Wednesday, October 17, 2012

Indians Are People Too

Our oldest son, Randall, had a story in his reading book today that spotlighted a part of our nation's history which no one is proud to remember.

It reveals a sordid truth about us, however, that must be remembered, painful though it may be.

At the time of the story, in 1879, an Indian was not considered to be a person.

Driven away from their homes in Nebraska, the Ponca Indians fared poorly in the harsh wilderness of Oklahoma with scant provisions for settlement.  Many of them died, including a child of Standing Bear, a Ponca chief.

Wishing to bury his son on ancient burial grounds, Standing Bear made the long trek back to Nebraska only to be arrested upon his arrival.

In the trial that ensued, Standing Bear made an eloquent plea for the recognition of his people:
[My] hand is not the same color as yours, but if I prick it, the blood will flow, and I shall feel pain.  The blood is of the same color as yours.  God made me and I am a man.
Today, it is hard to imagine basing the definition of humanity solely on the color of someone's skin.  "How dreadful!" we say.  "How monstrous! How uncivilized!"

And yet today..... is deemed to be the right of the parent to decide that a baby is not a person because he has an extra chromosome.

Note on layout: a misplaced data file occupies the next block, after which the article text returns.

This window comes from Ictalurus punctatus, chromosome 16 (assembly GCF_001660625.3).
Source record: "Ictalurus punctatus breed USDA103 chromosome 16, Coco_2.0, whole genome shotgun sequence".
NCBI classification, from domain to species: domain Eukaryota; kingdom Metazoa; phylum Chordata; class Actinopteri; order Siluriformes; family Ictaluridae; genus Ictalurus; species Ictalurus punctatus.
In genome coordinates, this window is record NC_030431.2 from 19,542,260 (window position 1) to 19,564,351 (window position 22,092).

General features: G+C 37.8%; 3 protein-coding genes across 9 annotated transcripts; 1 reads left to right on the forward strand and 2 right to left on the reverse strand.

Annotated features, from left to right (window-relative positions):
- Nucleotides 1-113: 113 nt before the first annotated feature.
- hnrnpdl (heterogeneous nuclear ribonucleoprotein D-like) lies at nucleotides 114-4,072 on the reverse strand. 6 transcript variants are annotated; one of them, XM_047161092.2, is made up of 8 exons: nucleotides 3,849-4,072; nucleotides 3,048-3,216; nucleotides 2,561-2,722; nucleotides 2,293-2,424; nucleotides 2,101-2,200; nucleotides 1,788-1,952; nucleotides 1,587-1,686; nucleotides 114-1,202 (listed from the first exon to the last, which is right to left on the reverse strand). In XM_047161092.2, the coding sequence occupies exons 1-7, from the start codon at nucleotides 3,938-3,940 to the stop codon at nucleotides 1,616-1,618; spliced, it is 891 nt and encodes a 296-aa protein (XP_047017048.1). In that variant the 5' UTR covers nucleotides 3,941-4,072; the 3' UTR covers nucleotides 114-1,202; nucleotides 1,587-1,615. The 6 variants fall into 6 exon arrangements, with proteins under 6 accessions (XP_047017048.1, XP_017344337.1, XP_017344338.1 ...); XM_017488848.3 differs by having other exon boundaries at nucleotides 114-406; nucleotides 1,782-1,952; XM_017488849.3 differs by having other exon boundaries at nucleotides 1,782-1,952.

I seem to be hearing echoes of the power-hungry pigs in George Orwell's Animal Farm:  "We are all created equal, but some of us are more equal than others."

Or maybe I'm hearing the diatribe of the book-burning Fire Chief in Ray Bradbury's Fahrenheit 451:  "We must all be alike.  Not everyone born free and equal, as the Constitution says, but everyone made equal.  Each man the image of every other; then all are happy, for there are no mountains to make them cower, to judge themselves against."

You may dismiss those as mere stories or as wildly improbable tales of science fiction.  But we cannot dismiss the truth of our past:  at one time we destroyed other human beings simply because they were brown.

Are we regressing into the self-justification that allowed such atrocities?  Will we soon want to seek and destroy those who are autistic, deaf, dyslexic, elderly, red-headed, or sports-impaired?

Have we come so far in 130 years only to be doomed to repeat our mistakes?

Think about it.


Uncle Ken said...

Well said, Karen!

Me ;-) said...

I love this post! (My 96 year old Grandmother is 1/2 Cherokee) I really despise the labels that society puts on people because of differences. Different doesn't always mean bad. Geesh!